Today we are loading up a PODS container and beginning to see all the boxes appearing, dust coming off of things that haven’t been moved in forever and cabinets opened to groans — “WHY did we keep all this crap this whole time???” But while we’re going through the motions of another PCS, in the back of our minds, we’re also thinking about those we’ve known who won’t have the privilege of suffering through another crappy moving experience. Because while it certainly sucks — it is a PLEASURE. You know why? Because The Major has always come back. Every time they’ve sent him somewhere crappy. Every time I didn’t get to hear from him for weeks because he was forward deployed. Every time I have been so worried… he has come home. And that isn’t always the case.
We are part of an aviation community. And while accidents happen in all arms of the services, here at home and in theater, when they happen in airplanes and helicopters, people don’t tend to survive. And we hear news regularly about accidents here at home that happen on what those families thought were just regular old workdays and school days. And I don’t forget that. When I send my kids off to school and The Major leaves in his flight suit and kisses me goodbye as he heads out the door to an early brief, I don’t forget what he’s out there doing. I have tried, but when you live near an airbase, you hear, see and feel jets and helicopters ALL the time. And it is impossible to forget that it’s my husband up there, flying at nearly the speed of sound in a metal container. (All in a day’s work, right?) But he has always come home.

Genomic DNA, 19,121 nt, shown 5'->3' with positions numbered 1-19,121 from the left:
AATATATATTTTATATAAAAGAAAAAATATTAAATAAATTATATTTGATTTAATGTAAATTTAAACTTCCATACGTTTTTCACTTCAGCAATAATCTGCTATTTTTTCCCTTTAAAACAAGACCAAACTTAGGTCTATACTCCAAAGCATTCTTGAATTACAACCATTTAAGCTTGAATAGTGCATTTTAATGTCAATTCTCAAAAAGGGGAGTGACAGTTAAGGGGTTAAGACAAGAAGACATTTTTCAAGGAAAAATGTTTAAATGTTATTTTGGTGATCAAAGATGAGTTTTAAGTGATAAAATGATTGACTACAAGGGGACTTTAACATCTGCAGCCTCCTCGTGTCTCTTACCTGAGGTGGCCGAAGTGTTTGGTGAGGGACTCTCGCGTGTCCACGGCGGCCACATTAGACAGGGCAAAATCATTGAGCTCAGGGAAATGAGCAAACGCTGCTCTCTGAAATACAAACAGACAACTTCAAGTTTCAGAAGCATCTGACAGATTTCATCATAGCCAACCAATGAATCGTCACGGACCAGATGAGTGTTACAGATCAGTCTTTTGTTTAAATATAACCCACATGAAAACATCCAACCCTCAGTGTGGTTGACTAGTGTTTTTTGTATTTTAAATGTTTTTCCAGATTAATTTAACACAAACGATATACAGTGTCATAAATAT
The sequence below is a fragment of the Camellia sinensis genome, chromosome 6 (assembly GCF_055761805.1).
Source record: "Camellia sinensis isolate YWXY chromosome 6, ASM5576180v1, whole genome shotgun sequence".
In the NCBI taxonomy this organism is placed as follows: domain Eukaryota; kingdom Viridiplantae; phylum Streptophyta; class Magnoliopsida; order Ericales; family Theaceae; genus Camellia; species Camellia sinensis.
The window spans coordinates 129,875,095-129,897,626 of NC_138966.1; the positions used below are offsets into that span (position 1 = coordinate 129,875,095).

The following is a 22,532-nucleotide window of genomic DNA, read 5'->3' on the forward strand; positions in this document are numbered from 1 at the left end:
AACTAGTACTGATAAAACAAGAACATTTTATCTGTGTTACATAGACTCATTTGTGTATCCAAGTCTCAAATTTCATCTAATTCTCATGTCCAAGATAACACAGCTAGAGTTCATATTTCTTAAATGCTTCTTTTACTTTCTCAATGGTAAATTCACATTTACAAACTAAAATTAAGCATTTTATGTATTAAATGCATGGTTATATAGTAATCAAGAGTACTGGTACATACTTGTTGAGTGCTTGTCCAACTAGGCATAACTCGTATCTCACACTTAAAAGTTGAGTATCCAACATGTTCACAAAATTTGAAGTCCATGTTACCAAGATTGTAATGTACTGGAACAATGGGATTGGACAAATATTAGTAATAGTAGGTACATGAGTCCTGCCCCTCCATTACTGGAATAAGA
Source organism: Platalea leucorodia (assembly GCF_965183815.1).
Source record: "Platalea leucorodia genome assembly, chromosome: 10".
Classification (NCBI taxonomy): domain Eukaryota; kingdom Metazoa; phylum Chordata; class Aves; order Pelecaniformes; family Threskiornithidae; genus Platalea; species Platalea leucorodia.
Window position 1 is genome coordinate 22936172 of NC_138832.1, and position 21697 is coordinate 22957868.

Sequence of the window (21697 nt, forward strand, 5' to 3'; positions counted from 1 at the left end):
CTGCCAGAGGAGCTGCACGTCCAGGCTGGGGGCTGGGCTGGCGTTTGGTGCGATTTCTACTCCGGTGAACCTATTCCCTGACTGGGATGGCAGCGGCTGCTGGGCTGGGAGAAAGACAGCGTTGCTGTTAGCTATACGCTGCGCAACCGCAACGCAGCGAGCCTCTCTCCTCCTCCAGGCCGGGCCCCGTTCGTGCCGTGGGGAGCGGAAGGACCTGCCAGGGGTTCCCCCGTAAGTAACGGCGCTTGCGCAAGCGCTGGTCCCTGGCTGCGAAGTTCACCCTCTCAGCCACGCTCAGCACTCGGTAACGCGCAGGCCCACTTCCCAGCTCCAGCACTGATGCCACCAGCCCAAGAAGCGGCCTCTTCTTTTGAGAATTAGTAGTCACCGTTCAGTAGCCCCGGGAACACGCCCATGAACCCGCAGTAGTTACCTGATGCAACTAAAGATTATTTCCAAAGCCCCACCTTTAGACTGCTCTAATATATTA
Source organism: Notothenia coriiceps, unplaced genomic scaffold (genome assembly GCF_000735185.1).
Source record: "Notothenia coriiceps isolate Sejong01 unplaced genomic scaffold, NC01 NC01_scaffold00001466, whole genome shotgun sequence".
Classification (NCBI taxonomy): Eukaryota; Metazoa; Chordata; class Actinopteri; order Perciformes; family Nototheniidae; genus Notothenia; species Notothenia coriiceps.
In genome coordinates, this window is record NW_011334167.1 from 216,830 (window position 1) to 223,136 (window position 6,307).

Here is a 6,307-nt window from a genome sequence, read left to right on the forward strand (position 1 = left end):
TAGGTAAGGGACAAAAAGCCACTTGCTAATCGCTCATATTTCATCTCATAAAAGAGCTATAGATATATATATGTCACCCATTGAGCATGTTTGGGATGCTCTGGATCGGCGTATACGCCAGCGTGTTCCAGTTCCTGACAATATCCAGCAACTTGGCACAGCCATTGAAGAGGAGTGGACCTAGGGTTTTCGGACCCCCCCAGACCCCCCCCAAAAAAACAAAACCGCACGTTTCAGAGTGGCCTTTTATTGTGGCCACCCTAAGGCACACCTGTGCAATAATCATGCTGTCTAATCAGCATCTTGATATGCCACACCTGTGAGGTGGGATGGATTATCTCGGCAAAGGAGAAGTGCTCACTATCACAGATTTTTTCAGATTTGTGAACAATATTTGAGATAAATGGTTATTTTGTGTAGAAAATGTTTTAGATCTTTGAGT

So this post, like this day, is dedicated to those who didn’t come home. We continue to go through our day to day, a proud military family putting up with whatever crap comes with it, in their honor. We don’t forget them or the families who miss them every day, not just today. Thank you for the sacrifice. We will never be able to repay you for what you gave to this country.